Last Updated on 3rd February 2015
Most would agree that modern life is incredibly busy – from navigating the ins and outs of family life, to keeping in touch with friends and being constantly reachable by social media and smartphones. The hustle and bustle of life in the 2010’s has had an impact on many aspects of life, but one of the most noticeable for us has been the change in the beauty industry.
Women juggling a busy career with a family life, social life and everything in between do not have the luxury of spending hours in the salon at the weekend. After all, where’s the time for a beauty appointment when there are swimming lessons in the morning, a quick coffee with the mother in law at lunch, food shopping in the afternoon and then hours of work to prepare for a big meeting first thing on Monday morning?
Speedy beauty for busy women
Women short on time are now turning to lunchtime beauty fixes to ensure they feel and look their best at all times, and there are no shortage of options when it comes to sprucing up on a limited timescale. Blow dry bars are popping up in every city, express manicures are the norm and many women now think nothing of a lunchtime spray tan, bikini wax or eyebrow thread. Some are taking it a step further and regularly take advantage of lunchtime Botox appointments and non-surgical facelifts.
London ladies with cash to splash are even forking out an eye watering £1,200 for an “express makeover” at the Belgravia salon of hairdresser to the stars Daniel Galvin Jr – included in the price is a full head of highlights, a cut and blow dry, manicure, pedicure, and a foot massage. Guests can also enjoy champagne and a gourmet lunch from world-renowned chef Yotam Ottolenghi, and the lunchtime session is very much aimed at busy career women poor on time, but rich in cash. Clients are provided with WiFi and iPhone accessories, and can even call on the services of a PA while being pampered.
At the lower end of the market, high street favourite Primark is rolling out nail and brow bars that offer brow threading, tinting, luxury gel manicures and basic file and paint manicures for just £5. Flagship stores in Dublin, Manchester and Liverpool are already offering the beauty services, with plans to widen the offering based on its success in these areas.
While a cheeky lunchtime brow thread or a file and polish does not hold much risk, busy women who undergo Botox or more invasive treatments in a hurry could be unwittingly putting themselves in harm’s way in a still largely unregulated industry.
The potential dangers
In March last year, NHS medical director Sir Bruce Keogh produced a report into the cosmetic industry and its regulations. The independent report followed concerns that unqualified individuals at unscrupulous and unregulated salons could be carrying out cosmetic procedures, leading to severe injuries to unwitting clients. At the time the report was written, Botox, dermal fillers, chemicals peels and laser hair removal could be carried out by anyone, regardless of their level of training.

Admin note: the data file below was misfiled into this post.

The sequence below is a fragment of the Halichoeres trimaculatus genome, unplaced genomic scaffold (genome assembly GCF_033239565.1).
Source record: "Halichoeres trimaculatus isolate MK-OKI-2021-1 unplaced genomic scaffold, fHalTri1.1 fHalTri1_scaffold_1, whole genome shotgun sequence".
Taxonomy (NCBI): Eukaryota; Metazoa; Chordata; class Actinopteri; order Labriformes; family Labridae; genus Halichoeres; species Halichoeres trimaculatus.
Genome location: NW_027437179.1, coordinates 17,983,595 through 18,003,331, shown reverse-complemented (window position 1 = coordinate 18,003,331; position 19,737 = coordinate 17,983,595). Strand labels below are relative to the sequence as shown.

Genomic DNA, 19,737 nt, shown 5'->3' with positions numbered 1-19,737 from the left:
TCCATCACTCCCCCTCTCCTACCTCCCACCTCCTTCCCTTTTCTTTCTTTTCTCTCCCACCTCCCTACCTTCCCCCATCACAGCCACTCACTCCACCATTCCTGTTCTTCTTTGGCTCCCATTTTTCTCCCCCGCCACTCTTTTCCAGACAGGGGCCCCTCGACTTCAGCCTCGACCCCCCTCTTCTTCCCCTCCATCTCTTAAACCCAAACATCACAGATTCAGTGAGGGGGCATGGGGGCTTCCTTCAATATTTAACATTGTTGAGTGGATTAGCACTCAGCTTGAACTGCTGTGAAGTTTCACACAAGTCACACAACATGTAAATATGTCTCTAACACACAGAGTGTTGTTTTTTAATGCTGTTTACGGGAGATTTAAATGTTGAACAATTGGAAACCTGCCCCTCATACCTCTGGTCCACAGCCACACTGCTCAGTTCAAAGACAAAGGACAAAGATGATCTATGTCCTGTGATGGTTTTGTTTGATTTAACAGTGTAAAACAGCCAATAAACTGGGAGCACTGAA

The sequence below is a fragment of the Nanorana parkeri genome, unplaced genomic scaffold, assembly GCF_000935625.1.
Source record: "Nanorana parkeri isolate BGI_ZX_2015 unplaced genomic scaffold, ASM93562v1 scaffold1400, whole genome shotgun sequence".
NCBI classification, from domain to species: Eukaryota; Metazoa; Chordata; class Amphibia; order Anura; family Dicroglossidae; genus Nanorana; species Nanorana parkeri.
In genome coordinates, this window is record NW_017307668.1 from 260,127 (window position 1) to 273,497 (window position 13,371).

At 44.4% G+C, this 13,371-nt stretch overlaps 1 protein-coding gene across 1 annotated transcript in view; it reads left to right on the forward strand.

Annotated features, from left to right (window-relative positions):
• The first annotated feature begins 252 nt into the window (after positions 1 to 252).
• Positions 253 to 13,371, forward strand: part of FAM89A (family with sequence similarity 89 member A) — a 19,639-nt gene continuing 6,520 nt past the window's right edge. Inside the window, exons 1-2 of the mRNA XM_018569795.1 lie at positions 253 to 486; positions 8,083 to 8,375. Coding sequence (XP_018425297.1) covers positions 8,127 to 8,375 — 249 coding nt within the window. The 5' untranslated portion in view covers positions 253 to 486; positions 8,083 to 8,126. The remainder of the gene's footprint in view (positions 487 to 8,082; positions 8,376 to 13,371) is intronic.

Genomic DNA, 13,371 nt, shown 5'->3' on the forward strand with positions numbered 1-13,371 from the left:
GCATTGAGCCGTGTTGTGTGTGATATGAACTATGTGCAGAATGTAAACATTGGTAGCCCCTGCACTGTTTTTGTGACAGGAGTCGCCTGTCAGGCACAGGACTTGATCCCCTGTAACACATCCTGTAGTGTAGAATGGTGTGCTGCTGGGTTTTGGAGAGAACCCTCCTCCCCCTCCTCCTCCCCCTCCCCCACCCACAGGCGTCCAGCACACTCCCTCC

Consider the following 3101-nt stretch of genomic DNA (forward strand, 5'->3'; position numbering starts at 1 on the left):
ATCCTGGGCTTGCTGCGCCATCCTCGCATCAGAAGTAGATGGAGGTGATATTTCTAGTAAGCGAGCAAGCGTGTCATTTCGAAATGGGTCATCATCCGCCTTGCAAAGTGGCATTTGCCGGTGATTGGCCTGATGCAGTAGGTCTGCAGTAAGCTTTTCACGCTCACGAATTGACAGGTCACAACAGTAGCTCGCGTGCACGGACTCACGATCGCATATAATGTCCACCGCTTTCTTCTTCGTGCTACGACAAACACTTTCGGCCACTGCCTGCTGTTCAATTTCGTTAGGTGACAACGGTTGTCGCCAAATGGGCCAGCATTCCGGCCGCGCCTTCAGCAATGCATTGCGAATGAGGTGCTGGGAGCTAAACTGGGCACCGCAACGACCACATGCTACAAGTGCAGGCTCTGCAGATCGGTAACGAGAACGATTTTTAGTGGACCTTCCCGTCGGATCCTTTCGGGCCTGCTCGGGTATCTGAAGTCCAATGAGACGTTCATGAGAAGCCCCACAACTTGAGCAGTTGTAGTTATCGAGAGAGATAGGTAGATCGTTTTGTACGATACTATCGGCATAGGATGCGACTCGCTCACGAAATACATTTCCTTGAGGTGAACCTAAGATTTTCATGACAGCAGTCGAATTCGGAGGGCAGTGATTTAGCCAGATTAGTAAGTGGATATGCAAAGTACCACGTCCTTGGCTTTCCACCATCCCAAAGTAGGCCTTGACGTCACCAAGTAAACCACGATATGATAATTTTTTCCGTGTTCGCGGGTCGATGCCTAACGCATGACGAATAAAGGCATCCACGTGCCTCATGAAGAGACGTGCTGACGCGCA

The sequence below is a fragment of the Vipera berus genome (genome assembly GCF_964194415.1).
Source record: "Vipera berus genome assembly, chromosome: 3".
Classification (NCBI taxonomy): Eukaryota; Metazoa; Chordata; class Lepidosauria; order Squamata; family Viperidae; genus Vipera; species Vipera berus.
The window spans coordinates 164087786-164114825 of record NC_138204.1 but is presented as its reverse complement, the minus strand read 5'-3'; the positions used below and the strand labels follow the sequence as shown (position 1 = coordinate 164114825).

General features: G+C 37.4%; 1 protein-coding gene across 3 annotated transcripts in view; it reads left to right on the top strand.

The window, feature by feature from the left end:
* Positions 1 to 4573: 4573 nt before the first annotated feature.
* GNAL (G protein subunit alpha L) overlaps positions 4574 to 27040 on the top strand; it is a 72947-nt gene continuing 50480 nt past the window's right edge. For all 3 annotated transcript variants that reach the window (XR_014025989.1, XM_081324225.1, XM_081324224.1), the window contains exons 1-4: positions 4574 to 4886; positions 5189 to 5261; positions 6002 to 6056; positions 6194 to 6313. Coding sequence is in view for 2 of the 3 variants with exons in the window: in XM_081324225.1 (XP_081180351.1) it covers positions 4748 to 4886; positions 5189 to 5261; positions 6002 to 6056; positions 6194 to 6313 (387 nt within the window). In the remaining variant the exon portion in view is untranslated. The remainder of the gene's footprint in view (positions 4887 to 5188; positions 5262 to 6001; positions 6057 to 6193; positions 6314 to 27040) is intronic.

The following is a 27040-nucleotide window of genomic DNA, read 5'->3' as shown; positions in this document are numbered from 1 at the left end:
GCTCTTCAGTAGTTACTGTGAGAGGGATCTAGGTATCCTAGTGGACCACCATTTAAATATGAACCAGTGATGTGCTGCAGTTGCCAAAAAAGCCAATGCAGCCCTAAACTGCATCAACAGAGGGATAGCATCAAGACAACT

The strongly worded report highlighted, in no uncertain terms, the lack of proper regulation in the UK, stating that:
“A person having a non-surgical cosmetic intervention has no more protection and redress than someone buying a ballpoint pen or a toothbrush.”
New rules put in place earlier this year have been slammed by cosmetic surgeons, who feel the government missed the chance to put sturdier regulation in place. Had they classified dermal fillers as prescription treatments, they would have ensured only medically trained people can perform such procedures.
President of the British Association of Aesthetic Plastic Surgeons and consultant plastic surgeon Rajiv Grover said surgeons were “appalled at the lack of action taken”. He warned of the dire consequences of a lack of action, and cautioned on a crisis waiting to happen.
The report also looked into public perception of the cosmetic industry and its safety, and found that even without being supplied with information about current regulation levels:
“Over half of the public sample felt that it should be more tightly regulated, along with nearly all practitioners. While surgical interventions were seen as riskier, safeguards were assumed to be in place, and it was suspected that non-surgical interventions were where greater safeguards were needed.
“Among non-surgical interventions, it was anticipated that the greatest risk and need for enhanced protection was among the more invasive and potentially damaging procedures of injectables and chemical peels.”
The current state of the industry
Botox is now classed as prescription-only medicine, meaning, in theory, that only qualified doctors and nurses can inject it. However, anyone who has ever researched the idea of having such a procedure might suspect this legislation is regularly flouted – what are the chances of everyone performing Botox in salons being a registered medical professional?
Thorough research is the key to finding someone trustworthy to perform these kinds of procedures. A great resource is the Department of Health-backed The Treatments You Can Trust Register of Cosmetic Treatment Providers, which contains details of all registered practitioners. Make sure your beauty salon, or the person treating you, is registered before undergoing any treatment.
Aequitas Legal is a Manchester-based law firm specialising in claims for beauty negligence and injuries caused by poor standards of practice in salons, beauty parlours and nail bars. To contact them about making a claim, visit their website, or call 0161 358 0800.